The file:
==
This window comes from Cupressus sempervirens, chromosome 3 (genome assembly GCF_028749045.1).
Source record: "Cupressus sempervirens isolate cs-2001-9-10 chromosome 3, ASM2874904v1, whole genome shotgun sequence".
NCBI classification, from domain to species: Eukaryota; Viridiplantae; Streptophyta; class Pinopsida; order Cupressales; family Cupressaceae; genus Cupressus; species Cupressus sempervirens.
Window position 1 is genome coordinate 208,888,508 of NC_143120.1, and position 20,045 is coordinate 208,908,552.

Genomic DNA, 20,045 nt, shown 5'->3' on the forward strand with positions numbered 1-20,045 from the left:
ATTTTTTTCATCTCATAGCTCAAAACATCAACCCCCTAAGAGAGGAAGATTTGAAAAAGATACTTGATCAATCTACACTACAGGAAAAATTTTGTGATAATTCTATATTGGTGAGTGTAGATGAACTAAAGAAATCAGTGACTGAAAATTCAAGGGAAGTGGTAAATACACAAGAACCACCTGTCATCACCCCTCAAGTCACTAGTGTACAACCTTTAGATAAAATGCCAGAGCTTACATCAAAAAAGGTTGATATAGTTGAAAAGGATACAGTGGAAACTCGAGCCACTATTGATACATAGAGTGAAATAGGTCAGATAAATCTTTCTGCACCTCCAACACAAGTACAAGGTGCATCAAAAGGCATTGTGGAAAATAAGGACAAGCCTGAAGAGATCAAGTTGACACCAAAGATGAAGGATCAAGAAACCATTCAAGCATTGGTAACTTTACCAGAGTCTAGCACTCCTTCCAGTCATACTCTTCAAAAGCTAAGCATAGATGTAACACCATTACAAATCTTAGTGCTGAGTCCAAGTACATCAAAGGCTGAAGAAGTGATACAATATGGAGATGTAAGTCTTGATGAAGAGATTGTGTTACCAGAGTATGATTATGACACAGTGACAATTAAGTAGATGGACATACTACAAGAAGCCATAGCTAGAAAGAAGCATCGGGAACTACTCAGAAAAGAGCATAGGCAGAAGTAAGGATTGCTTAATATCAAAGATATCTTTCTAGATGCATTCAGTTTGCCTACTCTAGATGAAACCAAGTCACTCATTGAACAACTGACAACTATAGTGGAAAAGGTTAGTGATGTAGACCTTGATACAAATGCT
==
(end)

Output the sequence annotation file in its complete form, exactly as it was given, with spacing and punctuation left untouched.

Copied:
This window comes from Cupressus sempervirens, chromosome 3 (genome assembly GCF_028749045.1).
Source record: "Cupressus sempervirens isolate cs-2001-9-10 chromosome 3, ASM2874904v1, whole genome shotgun sequence".
NCBI classification, from domain to species: Eukaryota; Viridiplantae; Streptophyta; class Pinopsida; order Cupressales; family Cupressaceae; genus Cupressus; species Cupressus sempervirens.
Window position 1 is genome coordinate 208,888,508 of NC_143120.1, and position 20,045 is coordinate 208,908,552.

Genomic DNA, 20,045 nt, shown 5'->3' on the forward strand with positions numbered 1-20,045 from the left:
ATTTTTTTCATCTCATAGCTCAAAACATCAACCCCCTAAGAGAGGAAGATTTGAAAAAGATACTTGATCAATCTACACTACAGGAAAAATTTTGTGATAATTCTATATTGGTGAGTGTAGATGAACTAAAGAAATCAGTGACTGAAAATTCAAGGGAAGTGGTAAATACACAAGAACCACCTGTCATCACCCCTCAAGTCACTAGTGTACAACCTTTAGATAAAATGCCAGAGCTTACATCAAAAAAGGTTGATATAGTTGAAAAGGATACAGTGGAAACTCGAGCCACTATTGATACATAGAGTGAAATAGGTCAGATAAATCTTTCTGCACCTCCAACACAAGTACAAGGTGCATCAAAAGGCATTGTGGAAAATAAGGACAAGCCTGAAGAGATCAAGTTGACACCAAAGATGAAGGATCAAGAAACCATTCAAGCATTGGTAACTTTACCAGAGTCTAGCACTCCTTCCAGTCATACTCTTCAAAAGCTAAGCATAGATGTAACACCATTACAAATCTTAGTGCTGAGTCCAAGTACATCAAAGGCTGAAGAAGTGATACAATATGGAGATGTAAGTCTTGATGAAGAGATTGTGTTACCAGAGTATGATTATGACACAGTGACAATTAAGTAGATGGACATACTACAAGAAGCCATAGCTAGAAAGAAGCATCGGGAACTACTCAGAAAAGAGCATAGGCAGAAGTAAGGATTGCTTAATATCAAAGATATCTTTCTAGATGCATTCAGTTTGCCTACTCTAGATGAAACCAAGTCACTCATTGAACAACTGACAACTATAGTGGAAAAGGTTAGTGATGTAGACCTTGATACAAATGCT